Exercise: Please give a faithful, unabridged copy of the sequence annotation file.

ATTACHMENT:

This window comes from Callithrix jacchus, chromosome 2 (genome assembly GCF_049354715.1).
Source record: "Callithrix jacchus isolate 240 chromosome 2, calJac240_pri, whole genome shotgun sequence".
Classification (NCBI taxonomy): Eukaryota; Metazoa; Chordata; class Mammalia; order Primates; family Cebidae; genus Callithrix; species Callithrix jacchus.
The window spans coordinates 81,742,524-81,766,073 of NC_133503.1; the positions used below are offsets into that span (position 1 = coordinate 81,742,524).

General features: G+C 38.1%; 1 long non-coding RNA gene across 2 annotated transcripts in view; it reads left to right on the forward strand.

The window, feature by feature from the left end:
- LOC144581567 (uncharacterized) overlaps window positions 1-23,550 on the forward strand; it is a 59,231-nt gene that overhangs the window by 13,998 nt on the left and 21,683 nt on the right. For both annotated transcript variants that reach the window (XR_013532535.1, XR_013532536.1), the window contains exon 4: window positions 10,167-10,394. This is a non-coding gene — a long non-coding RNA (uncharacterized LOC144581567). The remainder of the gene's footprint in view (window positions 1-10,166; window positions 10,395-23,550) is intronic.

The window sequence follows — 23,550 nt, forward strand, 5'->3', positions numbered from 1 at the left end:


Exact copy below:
This window comes from Callithrix jacchus, chromosome 2 (genome assembly GCF_049354715.1).
Source record: "Callithrix jacchus isolate 240 chromosome 2, calJac240_pri, whole genome shotgun sequence".
Classification (NCBI taxonomy): Eukaryota; Metazoa; Chordata; class Mammalia; order Primates; family Cebidae; genus Callithrix; species Callithrix jacchus.
The window spans coordinates 81,742,524-81,766,073 of NC_133503.1; the positions used below are offsets into that span (position 1 = coordinate 81,742,524).

General features: G+C 38.1%; 1 long non-coding RNA gene across 2 annotated transcripts in view; it reads left to right on the forward strand.

The window, feature by feature from the left end:
- LOC144581567 (uncharacterized) overlaps window positions 1-23,550 on the forward strand; it is a 59,231-nt gene that overhangs the window by 13,998 nt on the left and 21,683 nt on the right. For both annotated transcript variants that reach the window (XR_013532535.1, XR_013532536.1), the window contains exon 4: window positions 10,167-10,394. This is a non-coding gene — a long non-coding RNA (uncharacterized LOC144581567). The remainder of the gene's footprint in view (window positions 1-10,166; window positions 10,395-23,550) is intronic.

The window sequence follows — 23,550 nt, forward strand, 5'->3', positions numbered from 1 at the left end: